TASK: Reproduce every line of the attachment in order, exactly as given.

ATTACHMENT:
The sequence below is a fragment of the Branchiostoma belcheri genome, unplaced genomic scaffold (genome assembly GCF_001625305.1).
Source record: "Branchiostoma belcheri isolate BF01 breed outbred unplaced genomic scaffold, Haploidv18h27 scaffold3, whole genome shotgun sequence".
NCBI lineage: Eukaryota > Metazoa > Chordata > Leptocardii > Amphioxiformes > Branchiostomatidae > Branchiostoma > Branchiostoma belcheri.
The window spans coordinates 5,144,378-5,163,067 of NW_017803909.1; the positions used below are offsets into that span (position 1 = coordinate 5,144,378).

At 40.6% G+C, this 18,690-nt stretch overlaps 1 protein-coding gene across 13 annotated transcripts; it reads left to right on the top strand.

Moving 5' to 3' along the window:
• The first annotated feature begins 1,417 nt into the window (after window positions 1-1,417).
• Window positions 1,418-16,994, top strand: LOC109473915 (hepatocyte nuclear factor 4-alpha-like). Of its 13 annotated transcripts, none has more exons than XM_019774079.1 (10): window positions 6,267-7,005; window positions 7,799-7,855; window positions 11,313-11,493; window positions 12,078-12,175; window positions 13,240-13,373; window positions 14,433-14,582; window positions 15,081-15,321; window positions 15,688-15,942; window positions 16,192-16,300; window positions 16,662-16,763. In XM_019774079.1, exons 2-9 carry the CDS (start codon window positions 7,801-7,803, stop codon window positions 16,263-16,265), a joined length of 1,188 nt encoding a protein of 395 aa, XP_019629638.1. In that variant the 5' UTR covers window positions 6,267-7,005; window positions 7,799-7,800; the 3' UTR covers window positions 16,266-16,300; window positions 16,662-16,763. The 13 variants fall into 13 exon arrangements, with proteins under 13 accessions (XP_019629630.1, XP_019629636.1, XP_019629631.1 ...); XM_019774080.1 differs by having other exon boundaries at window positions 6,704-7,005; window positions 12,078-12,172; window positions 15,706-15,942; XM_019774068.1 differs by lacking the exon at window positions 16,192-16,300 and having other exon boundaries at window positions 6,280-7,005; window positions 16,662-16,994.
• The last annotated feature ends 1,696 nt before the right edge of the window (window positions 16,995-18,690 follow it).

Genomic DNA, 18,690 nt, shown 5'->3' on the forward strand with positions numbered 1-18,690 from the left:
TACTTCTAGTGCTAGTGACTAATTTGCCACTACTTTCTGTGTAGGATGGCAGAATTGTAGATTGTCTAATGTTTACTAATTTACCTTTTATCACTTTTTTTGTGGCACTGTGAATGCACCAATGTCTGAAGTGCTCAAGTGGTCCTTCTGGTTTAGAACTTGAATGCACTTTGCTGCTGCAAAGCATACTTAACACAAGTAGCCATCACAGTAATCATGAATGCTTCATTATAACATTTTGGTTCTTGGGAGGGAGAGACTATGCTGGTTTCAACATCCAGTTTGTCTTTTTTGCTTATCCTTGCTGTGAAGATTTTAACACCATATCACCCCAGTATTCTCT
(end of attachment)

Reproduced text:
The sequence below is a fragment of the Branchiostoma belcheri genome, unplaced genomic scaffold (genome assembly GCF_001625305.1).
Source record: "Branchiostoma belcheri isolate BF01 breed outbred unplaced genomic scaffold, Haploidv18h27 scaffold3, whole genome shotgun sequence".
NCBI lineage: Eukaryota > Metazoa > Chordata > Leptocardii > Amphioxiformes > Branchiostomatidae > Branchiostoma > Branchiostoma belcheri.
The window spans coordinates 5,144,378-5,163,067 of NW_017803909.1; the positions used below are offsets into that span (position 1 = coordinate 5,144,378).

At 40.6% G+C, this 18,690-nt stretch overlaps 1 protein-coding gene across 13 annotated transcripts; it reads left to right on the top strand.

Moving 5' to 3' along the window:
• The first annotated feature begins 1,417 nt into the window (after window positions 1-1,417).
• Window positions 1,418-16,994, top strand: LOC109473915 (hepatocyte nuclear factor 4-alpha-like). Of its 13 annotated transcripts, none has more exons than XM_019774079.1 (10): window positions 6,267-7,005; window positions 7,799-7,855; window positions 11,313-11,493; window positions 12,078-12,175; window positions 13,240-13,373; window positions 14,433-14,582; window positions 15,081-15,321; window positions 15,688-15,942; window positions 16,192-16,300; window positions 16,662-16,763. In XM_019774079.1, exons 2-9 carry the CDS (start codon window positions 7,801-7,803, stop codon window positions 16,263-16,265), a joined length of 1,188 nt encoding a protein of 395 aa, XP_019629638.1. In that variant the 5' UTR covers window positions 6,267-7,005; window positions 7,799-7,800; the 3' UTR covers window positions 16,266-16,300; window positions 16,662-16,763. The 13 variants fall into 13 exon arrangements, with proteins under 13 accessions (XP_019629630.1, XP_019629636.1, XP_019629631.1 ...); XM_019774080.1 differs by having other exon boundaries at window positions 6,704-7,005; window positions 12,078-12,172; window positions 15,706-15,942; XM_019774068.1 differs by lacking the exon at window positions 16,192-16,300 and having other exon boundaries at window positions 6,280-7,005; window positions 16,662-16,994.
• The last annotated feature ends 1,696 nt before the right edge of the window (window positions 16,995-18,690 follow it).

Genomic DNA, 18,690 nt, shown 5'->3' on the forward strand with positions numbered 1-18,690 from the left:
TACTTCTAGTGCTAGTGACTAATTTGCCACTACTTTCTGTGTAGGATGGCAGAATTGTAGATTGTCTAATGTTTACTAATTTACCTTTTATCACTTTTTTTGTGGCACTGTGAATGCACCAATGTCTGAAGTGCTCAAGTGGTCCTTCTGGTTTAGAACTTGAATGCACTTTGCTGCTGCAAAGCATACTTAACACAAGTAGCCATCACAGTAATCATGAATGCTTCATTATAACATTTTGGTTCTTGGGAGGGAGAGACTATGCTGGTTTCAACATCCAGTTTGTCTTTTTTGCTTATCCTTGCTGTGAAGATTTTAACACCATATCACCCCAGTATTCTCT